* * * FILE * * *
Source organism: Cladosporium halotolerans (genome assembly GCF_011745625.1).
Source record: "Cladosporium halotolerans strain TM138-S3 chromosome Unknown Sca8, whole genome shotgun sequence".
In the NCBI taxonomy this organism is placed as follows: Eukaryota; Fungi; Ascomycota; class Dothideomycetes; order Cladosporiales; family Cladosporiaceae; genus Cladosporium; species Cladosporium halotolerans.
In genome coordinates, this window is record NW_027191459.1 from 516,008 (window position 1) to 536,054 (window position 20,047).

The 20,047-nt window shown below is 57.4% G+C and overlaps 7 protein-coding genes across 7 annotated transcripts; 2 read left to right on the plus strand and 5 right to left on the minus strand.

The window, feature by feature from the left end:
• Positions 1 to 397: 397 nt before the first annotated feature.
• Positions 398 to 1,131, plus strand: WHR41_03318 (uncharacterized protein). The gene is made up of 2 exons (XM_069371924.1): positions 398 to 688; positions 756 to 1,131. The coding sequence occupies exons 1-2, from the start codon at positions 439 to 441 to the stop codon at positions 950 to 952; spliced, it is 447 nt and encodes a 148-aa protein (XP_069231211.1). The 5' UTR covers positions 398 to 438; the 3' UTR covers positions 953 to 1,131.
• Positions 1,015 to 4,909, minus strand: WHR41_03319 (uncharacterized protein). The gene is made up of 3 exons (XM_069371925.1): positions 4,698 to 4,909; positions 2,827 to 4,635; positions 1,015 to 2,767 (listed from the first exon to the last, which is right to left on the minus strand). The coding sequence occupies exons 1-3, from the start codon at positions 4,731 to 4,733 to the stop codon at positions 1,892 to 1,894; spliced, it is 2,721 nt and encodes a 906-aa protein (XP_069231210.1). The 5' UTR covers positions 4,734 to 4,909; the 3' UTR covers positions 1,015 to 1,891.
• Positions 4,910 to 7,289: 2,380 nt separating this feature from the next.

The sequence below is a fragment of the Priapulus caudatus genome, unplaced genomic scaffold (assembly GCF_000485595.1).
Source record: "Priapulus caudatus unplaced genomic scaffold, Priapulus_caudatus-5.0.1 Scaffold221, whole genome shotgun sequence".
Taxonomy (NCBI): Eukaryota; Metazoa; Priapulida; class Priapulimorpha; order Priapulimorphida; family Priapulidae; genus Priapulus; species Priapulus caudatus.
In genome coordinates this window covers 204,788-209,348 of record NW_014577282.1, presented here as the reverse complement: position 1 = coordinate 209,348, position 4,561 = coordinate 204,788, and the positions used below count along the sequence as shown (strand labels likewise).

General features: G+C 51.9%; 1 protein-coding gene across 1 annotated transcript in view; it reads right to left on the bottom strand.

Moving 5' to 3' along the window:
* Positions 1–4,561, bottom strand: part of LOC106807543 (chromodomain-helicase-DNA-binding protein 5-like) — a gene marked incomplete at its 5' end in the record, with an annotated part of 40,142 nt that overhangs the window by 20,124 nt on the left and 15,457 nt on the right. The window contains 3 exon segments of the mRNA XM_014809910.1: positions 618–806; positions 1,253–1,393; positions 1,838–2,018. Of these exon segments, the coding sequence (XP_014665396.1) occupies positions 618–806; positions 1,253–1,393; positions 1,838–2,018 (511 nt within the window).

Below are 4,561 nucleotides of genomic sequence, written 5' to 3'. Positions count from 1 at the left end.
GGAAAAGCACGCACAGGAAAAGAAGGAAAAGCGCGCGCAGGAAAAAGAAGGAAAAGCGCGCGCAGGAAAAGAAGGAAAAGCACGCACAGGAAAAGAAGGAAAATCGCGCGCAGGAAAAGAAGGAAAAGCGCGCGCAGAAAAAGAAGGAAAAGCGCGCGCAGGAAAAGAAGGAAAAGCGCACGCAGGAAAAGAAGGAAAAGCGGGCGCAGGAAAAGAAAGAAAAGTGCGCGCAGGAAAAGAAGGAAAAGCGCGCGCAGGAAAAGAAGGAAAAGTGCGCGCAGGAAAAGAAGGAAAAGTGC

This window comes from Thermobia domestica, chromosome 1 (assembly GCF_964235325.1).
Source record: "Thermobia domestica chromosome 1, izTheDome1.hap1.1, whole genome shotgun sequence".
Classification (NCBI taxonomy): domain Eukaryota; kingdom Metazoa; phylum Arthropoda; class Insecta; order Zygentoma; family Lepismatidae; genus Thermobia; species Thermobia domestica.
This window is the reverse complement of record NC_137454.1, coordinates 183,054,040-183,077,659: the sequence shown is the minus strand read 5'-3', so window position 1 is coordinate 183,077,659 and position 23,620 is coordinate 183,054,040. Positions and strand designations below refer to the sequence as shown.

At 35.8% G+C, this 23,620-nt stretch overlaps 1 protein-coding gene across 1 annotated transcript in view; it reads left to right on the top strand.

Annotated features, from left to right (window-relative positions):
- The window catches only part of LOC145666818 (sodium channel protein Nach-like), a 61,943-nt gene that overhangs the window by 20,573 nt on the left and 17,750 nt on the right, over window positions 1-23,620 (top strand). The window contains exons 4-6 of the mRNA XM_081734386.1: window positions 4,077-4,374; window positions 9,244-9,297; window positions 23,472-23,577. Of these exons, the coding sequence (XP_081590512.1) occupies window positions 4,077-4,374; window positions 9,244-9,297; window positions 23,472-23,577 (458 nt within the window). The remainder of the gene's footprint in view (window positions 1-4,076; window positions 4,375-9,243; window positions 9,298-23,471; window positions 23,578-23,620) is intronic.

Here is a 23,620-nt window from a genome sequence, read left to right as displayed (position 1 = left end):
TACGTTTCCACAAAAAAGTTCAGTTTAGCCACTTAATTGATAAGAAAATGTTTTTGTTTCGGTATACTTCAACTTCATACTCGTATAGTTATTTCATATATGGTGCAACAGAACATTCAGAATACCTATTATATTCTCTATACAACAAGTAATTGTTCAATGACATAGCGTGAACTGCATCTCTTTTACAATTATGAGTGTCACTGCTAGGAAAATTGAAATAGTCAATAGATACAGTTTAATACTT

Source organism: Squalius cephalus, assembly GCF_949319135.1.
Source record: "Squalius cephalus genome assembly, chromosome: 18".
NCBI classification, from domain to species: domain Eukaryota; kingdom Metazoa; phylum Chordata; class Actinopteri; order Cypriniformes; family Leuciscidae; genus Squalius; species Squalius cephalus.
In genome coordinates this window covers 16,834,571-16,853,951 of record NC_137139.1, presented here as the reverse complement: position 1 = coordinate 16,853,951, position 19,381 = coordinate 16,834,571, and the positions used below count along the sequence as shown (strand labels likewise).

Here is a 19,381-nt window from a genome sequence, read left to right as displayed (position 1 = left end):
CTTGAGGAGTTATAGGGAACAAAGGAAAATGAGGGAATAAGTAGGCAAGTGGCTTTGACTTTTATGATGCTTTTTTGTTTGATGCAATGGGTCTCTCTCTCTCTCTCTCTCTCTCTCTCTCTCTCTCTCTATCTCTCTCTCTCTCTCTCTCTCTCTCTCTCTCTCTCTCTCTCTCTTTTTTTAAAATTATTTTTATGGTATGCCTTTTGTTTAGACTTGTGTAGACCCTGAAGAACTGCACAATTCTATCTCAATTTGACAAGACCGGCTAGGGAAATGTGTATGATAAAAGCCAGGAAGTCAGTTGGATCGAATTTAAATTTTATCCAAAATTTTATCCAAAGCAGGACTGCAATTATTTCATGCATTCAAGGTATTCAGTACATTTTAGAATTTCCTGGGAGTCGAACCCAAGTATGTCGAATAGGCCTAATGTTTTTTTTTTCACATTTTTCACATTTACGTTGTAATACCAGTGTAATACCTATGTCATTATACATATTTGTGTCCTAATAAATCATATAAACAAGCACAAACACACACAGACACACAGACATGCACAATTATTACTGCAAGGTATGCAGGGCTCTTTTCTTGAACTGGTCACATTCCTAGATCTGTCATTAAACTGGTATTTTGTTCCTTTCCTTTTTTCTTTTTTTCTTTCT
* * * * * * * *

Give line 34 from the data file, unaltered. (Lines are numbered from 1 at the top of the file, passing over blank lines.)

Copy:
CTTGAGGAGTTATAGGGAACAAAGGAAAATGAGGGAATAAGTAGGCAAGTGGCTTTGACTTTTATGATGCTTTTTTGTTTGATGCAATGGGTCTCTCTCTCTCTCTCTCTCTCTCTCTCTCTCTCTCTCTATCTCTCTCTCTCTCTCTCTCTCTCTCTCTCTCTCTCTCTCTCTCTTTTTTTAAAATTATTTTTATGGTATGCCTTTTGTTTAGACTTGTGTAGACCCTGAAGAACTGCACAATTCTATCTCAATTTGACAAGACCGGCTAGGGAAATGTGTATGATAAAAGCCAGGAAGTCAGTTGGATCGAATTTAAATTTTATCCAAAATTTTATCCAAAGCAGGACTGCAATTATTTCATGCATTCAAGGTATTCAGTACATTTTAGAATTTCCTGGGAGTCGAACCCAAGTATGTCGAATAGGCCTAATGTTTTTTTTTTCACATTTTTCACATTTACGTTGTAATACCAGTGTAATACCTATGTCATTATACATATTTGTGTCCTAATAAATCATATAAACAAGCACAAACACACACAGACACACAGACATGCACAATTATTACTGCAAGGTATGCAGGGCTCTTTTCTTGAACTGGTCACATTCCTAGATCTGTCATTAAACTGGTATTTTGTTCCTTTCCTTTTTTCTTTTTTTCTTTCT